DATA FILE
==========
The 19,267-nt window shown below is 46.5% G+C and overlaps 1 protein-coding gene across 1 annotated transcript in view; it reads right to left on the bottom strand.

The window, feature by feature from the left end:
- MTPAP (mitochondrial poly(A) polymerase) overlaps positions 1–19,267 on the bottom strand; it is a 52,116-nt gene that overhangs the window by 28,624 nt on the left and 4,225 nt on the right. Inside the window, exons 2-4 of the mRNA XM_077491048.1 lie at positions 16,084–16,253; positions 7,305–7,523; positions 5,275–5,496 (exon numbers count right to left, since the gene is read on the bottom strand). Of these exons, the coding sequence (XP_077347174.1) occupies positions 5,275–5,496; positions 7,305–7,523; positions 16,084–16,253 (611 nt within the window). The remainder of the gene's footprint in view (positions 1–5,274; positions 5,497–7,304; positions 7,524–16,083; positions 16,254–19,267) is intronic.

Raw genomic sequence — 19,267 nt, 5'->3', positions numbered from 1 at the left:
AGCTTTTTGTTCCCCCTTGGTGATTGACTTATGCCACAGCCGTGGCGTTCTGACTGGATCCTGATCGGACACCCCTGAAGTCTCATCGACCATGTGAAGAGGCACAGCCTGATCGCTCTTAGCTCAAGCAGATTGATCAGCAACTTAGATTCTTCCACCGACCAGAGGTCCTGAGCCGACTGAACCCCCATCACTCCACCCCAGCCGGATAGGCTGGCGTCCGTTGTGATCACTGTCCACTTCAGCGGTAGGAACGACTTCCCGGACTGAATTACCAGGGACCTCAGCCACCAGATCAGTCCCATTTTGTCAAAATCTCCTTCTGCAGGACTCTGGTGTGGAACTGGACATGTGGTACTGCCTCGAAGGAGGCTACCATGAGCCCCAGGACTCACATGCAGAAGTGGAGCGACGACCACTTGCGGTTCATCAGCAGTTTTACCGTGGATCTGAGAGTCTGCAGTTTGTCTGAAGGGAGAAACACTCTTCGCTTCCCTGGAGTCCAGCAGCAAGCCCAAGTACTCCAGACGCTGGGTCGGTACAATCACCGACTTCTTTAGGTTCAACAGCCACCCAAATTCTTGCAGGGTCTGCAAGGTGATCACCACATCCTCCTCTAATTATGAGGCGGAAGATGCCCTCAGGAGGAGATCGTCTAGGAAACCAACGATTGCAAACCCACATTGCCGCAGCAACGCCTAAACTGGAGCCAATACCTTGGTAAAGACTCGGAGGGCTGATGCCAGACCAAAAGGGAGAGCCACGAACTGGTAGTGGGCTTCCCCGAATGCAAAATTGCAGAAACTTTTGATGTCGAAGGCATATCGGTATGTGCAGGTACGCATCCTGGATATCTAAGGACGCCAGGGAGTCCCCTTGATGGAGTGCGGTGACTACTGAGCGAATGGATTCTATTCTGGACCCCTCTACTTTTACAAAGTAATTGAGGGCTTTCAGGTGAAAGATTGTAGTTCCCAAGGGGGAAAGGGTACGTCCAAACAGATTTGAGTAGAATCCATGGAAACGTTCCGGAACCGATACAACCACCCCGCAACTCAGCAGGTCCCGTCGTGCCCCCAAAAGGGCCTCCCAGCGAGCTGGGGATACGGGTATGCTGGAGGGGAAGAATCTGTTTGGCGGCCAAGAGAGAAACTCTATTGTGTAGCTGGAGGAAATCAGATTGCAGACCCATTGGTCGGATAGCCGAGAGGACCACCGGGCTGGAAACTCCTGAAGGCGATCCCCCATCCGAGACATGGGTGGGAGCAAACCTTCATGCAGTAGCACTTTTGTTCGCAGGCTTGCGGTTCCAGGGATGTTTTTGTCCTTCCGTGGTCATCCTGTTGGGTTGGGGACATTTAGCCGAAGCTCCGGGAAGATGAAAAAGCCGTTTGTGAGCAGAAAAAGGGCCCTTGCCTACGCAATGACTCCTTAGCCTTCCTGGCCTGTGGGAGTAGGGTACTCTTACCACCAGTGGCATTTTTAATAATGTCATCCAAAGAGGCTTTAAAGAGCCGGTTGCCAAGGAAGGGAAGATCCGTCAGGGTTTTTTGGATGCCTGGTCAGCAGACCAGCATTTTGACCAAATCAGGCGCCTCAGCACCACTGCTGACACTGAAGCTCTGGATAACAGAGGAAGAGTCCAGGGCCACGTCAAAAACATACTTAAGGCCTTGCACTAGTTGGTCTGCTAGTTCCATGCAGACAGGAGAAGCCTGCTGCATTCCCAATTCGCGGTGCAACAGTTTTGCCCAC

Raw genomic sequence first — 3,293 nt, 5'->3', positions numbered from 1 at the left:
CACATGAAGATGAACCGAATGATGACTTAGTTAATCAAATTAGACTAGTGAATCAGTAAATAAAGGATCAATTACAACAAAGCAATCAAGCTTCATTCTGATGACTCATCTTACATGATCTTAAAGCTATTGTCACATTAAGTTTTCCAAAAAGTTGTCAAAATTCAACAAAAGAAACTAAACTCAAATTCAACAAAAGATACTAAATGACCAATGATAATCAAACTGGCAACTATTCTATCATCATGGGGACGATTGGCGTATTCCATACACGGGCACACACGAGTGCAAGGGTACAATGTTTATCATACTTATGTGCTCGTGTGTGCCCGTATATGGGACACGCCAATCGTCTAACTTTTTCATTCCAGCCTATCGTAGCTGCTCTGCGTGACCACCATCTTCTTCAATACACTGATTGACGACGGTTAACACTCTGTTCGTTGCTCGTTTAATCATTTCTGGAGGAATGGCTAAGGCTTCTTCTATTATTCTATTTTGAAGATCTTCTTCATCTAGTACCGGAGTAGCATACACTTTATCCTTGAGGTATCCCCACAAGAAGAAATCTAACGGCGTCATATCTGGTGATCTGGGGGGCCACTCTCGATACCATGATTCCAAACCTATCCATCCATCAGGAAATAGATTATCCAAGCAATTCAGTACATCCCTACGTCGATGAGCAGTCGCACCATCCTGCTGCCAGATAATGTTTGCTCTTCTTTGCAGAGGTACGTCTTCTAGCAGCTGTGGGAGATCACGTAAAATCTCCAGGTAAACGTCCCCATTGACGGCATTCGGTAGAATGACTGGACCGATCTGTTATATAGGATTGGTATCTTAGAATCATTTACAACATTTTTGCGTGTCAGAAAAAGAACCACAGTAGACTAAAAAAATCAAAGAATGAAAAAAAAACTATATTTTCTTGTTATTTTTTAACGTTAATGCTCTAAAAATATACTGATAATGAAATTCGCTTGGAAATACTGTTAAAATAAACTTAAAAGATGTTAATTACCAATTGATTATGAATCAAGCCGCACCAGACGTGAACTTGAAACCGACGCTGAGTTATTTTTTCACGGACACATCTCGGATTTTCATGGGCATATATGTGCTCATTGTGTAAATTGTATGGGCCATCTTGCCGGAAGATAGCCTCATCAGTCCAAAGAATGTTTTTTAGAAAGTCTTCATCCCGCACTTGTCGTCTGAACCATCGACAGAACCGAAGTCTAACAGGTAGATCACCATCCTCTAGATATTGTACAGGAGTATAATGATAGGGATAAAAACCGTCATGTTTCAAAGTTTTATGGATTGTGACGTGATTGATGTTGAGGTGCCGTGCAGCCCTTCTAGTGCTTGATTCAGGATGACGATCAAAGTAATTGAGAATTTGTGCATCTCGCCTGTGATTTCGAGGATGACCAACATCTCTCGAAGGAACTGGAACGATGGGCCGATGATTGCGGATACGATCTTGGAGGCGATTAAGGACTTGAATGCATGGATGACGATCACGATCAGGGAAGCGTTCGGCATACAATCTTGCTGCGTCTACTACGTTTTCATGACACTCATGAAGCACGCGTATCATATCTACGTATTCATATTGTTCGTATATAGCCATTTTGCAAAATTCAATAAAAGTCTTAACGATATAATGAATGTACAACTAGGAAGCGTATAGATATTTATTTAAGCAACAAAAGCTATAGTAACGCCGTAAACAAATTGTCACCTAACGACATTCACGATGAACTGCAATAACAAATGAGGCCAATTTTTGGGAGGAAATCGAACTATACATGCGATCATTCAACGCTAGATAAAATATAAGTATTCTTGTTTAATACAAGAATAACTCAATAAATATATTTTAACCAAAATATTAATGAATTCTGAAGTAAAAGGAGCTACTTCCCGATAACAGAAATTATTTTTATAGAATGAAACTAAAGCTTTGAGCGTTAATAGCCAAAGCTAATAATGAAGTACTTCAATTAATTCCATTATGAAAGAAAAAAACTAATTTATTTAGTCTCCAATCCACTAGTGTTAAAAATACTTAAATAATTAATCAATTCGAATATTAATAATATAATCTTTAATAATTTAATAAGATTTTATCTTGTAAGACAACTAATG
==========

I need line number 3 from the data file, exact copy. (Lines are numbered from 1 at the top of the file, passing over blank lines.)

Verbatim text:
- MTPAP (mitochondrial poly(A) polymerase) overlaps positions 1–19,267 on the bottom strand; it is a 52,116-nt gene that overhangs the window by 28,624 nt on the left and 4,225 nt on the right. Inside the window, exons 2-4 of the mRNA XM_077491048.1 lie at positions 16,084–16,253; positions 7,305–7,523; positions 5,275–5,496 (exon numbers count right to left, since the gene is read on the bottom strand). Of these exons, the coding sequence (XP_077347174.1) occupies positions 5,275–5,496; positions 7,305–7,523; positions 16,084–16,253 (611 nt within the window). The remainder of the gene's footprint in view (positions 1–5,274; positions 5,497–7,304; positions 7,524–16,083; positions 16,254–19,267) is intronic.